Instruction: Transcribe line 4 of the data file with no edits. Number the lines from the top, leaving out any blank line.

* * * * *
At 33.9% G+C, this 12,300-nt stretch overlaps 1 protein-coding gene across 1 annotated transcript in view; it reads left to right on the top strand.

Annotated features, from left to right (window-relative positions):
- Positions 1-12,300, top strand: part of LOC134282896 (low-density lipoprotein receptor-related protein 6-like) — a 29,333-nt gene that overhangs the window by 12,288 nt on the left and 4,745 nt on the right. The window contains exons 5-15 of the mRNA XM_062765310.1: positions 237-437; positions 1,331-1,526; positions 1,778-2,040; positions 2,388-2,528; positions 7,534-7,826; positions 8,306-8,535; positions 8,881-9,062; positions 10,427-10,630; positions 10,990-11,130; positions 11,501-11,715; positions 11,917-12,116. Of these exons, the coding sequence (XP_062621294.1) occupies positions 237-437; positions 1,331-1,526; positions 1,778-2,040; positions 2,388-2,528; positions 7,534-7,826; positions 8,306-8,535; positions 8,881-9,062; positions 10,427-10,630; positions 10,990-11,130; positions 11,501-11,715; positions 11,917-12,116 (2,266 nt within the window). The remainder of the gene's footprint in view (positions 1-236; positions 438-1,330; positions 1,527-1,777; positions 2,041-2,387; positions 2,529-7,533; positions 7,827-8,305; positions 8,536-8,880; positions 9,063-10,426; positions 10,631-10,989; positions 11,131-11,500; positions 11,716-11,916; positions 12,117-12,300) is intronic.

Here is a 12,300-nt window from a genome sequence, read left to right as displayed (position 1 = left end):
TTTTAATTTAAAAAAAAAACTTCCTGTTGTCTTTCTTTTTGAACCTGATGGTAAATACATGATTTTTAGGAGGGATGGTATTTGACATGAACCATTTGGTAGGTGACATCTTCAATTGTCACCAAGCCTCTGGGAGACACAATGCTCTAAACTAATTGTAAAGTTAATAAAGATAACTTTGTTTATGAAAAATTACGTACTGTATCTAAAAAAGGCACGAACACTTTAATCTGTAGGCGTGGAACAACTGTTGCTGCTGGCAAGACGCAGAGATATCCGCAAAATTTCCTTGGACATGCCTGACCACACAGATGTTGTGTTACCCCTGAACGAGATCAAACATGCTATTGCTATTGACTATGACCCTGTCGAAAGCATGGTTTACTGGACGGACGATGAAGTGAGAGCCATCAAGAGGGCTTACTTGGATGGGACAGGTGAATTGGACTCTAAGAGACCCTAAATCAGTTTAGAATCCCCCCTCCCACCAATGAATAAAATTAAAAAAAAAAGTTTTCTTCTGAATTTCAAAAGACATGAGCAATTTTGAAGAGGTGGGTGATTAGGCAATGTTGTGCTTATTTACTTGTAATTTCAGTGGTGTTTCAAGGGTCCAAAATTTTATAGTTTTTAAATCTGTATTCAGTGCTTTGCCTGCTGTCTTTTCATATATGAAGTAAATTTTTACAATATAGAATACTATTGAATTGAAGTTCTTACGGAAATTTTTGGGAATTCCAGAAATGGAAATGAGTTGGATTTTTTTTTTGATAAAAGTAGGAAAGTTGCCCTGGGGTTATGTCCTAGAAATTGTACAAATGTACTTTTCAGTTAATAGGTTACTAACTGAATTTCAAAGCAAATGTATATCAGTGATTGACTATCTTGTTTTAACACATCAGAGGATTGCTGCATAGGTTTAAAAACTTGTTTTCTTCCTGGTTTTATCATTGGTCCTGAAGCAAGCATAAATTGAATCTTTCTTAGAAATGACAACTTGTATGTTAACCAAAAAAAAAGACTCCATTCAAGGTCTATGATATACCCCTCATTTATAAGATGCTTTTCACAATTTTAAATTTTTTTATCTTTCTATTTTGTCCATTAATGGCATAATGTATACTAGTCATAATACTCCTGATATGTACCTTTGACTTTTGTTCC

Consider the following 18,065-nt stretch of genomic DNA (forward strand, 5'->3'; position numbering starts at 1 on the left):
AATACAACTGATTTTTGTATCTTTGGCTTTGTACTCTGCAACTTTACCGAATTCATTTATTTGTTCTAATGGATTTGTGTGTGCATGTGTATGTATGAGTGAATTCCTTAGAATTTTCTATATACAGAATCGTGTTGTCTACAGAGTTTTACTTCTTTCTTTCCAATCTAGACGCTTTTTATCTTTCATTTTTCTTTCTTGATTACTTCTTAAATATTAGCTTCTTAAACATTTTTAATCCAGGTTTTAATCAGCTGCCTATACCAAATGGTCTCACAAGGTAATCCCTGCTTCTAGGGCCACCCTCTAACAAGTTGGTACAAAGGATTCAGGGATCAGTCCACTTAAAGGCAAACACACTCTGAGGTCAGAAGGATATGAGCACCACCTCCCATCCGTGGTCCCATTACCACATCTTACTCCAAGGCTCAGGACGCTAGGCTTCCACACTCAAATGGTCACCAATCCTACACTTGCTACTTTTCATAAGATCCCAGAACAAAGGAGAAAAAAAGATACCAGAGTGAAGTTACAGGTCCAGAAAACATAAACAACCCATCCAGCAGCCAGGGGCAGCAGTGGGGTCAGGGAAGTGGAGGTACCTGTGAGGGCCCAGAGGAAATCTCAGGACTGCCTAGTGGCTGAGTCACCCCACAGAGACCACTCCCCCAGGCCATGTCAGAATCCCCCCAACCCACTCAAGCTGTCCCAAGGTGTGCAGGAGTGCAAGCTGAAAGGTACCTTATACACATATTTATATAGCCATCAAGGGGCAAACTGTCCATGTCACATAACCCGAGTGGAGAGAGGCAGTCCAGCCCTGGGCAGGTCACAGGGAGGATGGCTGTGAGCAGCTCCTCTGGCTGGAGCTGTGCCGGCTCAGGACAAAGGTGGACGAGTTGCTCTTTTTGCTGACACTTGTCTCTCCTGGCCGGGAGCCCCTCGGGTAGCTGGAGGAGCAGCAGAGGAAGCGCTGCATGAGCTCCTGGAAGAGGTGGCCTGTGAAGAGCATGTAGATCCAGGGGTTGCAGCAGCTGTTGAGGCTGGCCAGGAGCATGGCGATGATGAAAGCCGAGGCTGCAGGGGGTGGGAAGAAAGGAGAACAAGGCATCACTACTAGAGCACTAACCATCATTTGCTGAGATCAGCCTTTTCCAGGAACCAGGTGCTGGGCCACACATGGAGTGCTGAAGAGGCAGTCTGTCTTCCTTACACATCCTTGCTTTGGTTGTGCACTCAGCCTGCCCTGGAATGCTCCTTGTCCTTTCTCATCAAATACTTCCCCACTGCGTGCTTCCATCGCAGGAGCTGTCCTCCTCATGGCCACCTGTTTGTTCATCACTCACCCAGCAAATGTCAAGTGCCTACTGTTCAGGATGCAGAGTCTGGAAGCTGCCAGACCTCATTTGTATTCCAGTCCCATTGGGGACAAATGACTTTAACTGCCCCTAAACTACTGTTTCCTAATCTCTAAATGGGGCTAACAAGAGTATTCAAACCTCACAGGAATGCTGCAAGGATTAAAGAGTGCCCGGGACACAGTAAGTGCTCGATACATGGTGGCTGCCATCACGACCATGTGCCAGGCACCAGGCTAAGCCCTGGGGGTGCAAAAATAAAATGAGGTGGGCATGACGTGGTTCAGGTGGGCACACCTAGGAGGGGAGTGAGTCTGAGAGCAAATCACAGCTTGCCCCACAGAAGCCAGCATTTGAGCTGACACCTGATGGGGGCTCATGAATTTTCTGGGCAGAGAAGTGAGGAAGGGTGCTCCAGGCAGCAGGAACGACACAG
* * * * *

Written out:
Here is a 12,300-nt window from a genome sequence, read left to right as displayed (position 1 = left end):